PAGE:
Weekly Letter: Council Goings and Comings

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Last week I wrote about the big legislative body in town this time of year, and in closing I promised to cover news from the smaller legislative body, the one that meets every other Monday night on the first floor of the Arundel Center and acts as a check and a balance on what I and my staff do upstairs.

But I better be damn careful what I say. Every County Executive before me and I myself have stories of mistakes we regret and successes we credit to our relationships with members of the County Council. So here we go…

First, I will state the obvious. There are seven districts and each of the seven members is elected by residents from one of them. Unlike the Board of Education, each person on the Council runs as a representative of one of two political parties. Doing otherwise is very difficult. I once considered it.

While there are four Democrats and three Republicans, I have been on opposite sides of issues with each member at least once, and each of them has broken with others in their party on votes. We have two men and five women serving who study the merits of every bill before them and consider lots of impacts before taking a position. Votes that break down by party can usually be explained by a principle that a party generally shares, rather than a party boss demanding loyalty. I’ve been encouraged to play that boss role more than once, but I don’t. I argue for and against bills on what I consider their merits, just as they do. 

Recently, the Council hit a bump in the road. Four of the seven, one Democrat and three Republicans, passed a resolution with little explanation removing the chair’s supervisory authority over the Council staff and transferring it to all seven members. I and others, particularly the three Democrats who opposed the resolution, expressed concern that from a management perspective the resolution would create chaos, and the timing couldn’t have been worse. Two of the council’s top three staff positions were vacant and the third, the administrator who manages the flow of the work, announced an April 10 departure in response to the resolution’s circulation.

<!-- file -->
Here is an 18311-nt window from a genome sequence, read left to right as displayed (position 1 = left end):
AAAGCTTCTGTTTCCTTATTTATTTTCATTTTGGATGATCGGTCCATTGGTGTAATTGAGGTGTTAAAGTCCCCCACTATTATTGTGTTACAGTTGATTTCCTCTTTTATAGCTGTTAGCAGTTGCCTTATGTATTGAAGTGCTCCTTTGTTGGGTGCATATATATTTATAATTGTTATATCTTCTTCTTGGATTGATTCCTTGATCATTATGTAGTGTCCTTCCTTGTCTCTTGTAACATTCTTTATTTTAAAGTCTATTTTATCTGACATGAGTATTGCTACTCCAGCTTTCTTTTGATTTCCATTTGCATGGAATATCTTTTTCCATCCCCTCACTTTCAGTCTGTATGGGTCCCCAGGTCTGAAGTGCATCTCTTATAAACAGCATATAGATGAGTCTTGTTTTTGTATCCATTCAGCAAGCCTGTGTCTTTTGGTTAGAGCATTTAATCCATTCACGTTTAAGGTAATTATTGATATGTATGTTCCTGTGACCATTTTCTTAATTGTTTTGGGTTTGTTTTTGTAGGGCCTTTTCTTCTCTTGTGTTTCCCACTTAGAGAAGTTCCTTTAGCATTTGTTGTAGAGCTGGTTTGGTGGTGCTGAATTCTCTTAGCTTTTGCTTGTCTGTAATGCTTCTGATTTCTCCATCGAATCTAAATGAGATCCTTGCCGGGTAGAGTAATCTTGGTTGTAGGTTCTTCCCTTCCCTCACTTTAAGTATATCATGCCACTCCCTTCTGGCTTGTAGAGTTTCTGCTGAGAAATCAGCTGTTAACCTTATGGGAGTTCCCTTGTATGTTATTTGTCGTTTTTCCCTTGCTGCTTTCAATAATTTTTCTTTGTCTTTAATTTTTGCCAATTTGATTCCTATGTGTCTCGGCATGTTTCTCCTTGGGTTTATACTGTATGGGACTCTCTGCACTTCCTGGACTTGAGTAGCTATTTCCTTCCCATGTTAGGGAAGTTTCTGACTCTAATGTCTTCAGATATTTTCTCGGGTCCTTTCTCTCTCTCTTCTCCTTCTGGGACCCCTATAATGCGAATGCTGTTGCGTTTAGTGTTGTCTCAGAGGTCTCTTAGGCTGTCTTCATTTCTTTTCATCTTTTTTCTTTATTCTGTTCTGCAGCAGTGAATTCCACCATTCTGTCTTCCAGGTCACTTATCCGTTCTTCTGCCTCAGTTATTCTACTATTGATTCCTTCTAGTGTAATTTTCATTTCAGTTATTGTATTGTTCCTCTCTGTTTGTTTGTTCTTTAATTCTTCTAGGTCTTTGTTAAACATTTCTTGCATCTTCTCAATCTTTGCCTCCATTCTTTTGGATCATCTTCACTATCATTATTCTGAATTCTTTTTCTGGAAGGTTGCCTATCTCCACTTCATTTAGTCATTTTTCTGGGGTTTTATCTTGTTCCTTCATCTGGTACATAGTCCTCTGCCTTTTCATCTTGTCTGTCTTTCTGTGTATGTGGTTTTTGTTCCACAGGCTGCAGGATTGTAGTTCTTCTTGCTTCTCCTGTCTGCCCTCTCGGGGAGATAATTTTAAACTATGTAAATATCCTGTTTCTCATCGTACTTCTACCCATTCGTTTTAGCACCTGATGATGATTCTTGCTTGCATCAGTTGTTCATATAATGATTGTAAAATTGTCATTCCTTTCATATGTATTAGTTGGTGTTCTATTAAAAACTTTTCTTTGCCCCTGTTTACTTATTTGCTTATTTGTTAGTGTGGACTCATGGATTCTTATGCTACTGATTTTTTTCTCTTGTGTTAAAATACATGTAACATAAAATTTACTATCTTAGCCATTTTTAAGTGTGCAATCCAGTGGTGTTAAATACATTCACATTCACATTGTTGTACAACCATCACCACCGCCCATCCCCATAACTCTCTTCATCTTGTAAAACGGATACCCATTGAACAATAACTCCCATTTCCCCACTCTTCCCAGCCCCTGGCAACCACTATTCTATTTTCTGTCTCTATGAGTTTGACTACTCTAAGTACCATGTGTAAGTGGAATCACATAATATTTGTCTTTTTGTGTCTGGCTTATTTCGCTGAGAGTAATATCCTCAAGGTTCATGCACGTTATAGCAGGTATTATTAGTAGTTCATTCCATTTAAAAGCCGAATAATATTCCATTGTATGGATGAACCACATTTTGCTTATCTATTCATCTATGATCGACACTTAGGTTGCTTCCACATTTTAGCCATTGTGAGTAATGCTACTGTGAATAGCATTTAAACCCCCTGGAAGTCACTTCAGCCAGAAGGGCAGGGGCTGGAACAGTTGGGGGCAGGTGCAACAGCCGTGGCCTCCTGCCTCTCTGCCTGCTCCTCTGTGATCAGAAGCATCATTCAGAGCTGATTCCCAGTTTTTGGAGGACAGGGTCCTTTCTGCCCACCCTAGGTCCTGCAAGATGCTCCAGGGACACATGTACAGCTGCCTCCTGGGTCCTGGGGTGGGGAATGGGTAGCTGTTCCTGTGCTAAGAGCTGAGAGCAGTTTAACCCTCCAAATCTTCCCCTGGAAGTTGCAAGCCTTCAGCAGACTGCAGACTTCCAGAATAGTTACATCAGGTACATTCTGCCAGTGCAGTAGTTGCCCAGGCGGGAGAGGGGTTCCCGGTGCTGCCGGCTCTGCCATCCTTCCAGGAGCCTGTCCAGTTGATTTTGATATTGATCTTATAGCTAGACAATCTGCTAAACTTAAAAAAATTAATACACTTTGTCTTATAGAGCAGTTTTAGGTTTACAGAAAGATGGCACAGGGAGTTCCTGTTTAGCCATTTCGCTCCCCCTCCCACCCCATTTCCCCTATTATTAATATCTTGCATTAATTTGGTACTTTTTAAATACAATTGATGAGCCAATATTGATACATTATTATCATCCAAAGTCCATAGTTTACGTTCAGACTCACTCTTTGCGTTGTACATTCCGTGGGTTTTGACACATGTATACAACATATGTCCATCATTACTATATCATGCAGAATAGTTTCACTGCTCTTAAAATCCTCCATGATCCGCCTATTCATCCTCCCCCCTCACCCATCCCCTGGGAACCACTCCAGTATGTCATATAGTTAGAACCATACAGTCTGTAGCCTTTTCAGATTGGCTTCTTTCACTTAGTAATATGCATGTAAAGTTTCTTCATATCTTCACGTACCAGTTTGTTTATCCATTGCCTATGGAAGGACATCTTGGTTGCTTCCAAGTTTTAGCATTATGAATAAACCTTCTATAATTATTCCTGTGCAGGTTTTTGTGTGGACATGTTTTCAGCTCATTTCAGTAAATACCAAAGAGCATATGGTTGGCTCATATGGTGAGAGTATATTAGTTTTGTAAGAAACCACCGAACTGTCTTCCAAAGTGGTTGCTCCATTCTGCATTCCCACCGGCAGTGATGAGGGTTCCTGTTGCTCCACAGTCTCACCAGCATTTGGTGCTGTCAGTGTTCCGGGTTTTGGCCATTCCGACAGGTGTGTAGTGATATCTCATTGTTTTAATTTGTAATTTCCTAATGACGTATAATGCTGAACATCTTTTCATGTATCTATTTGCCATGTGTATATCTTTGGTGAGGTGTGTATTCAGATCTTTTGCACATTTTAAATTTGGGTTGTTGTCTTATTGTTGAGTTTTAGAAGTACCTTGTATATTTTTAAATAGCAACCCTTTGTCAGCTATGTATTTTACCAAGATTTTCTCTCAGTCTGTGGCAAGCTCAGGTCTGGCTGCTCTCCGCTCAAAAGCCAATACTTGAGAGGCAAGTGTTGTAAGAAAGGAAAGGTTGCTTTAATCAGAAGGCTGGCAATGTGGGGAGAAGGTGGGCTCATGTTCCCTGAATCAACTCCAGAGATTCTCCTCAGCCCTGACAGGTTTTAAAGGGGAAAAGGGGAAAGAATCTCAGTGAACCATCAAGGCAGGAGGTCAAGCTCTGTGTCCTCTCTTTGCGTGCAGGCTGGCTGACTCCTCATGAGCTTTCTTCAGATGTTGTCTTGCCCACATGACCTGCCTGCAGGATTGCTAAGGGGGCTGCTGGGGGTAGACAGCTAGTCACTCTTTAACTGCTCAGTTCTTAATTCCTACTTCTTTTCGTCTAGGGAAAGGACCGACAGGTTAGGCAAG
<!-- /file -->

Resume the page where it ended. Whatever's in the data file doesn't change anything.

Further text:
Residents expressed alarm. Some speculated that the proposal stemmed from a conflict between two of the council Democrats, and that the three Republicans got involved as a way to divide Democrats and thereby create a new Council majority block. 

I won’t comment on those theories. I will only say how much gratitude and relief I feel that all seven members came together at the subsequent meeting to restore the past practice of Chair supervision, and also to hire a new staff attorney. If only the United States Congress would do hard things like that in service to the public.

More challenges are coming for this Council. We have new schools opening that need to be staffed, cuts in state support for education and transportation, and a public safety recruitment drought that must be addressed in the FY25 budget. We have an affordable housing crisis to confront with modernization of our land use laws. And we have what is historically the most contentious, complicated, and impactful work that comes before County Councils on its way: land use plans and comprehensive rezoning. 

Stakeholder Advisory Committees in three of the county’s nine regions have completed their work, sent their plans to the Council, and proposed parcels of land that they believe should be rezoned. I proposed this nine-region stakeholder process and had it precede the Council’s rezoning deliberations to empower communities. Our Office of Planning and Zoning went to great lengths to ensure that the stakeholders were not only the long-time homeowners that historically dominate these activities, but also renters, working people, and business owners. 

The Council deliberations are an opportunity for interests unhappy with the stakeholder committee recommendations to seek a Council majority to act on their behalf. They usually go to the councilmember who represents the land in question first, and if they get support there, they appeal to others with the concept of local courtesy. That means that councilmembers outside the district support the position of their colleague whose district the land is in.

I suspect that this Council, which has become pretty sophisticated about the impacts of zoning, may consider factors beyond just local courtesy. All I know for sure is that everyone involved should saddle up and check their girths, because this bronc can buck.

As we move from the last rodeo into this next one - let me know if you like these farm boy references cuz I can use them till the cows come home - there’s something serious and pretty extraordinary that I must say about every single one of the seven members on the Anne Arundel County Council. Not a single one has ever lied or even misled me about their intentions. They are seven of the most honest and sincere people I know, even when I’m in full battle against their position on an issue that I care deeply about.

So just as I said last week with respect to members of the Maryland General Assembly, lobby them, but lobby them with empathy. For the County Council, I’ll take that one step further. Attack their positions, but not their character, because on character you won’t win. 

Until next week…

Steuart Pittman
Anne Arundel County Executive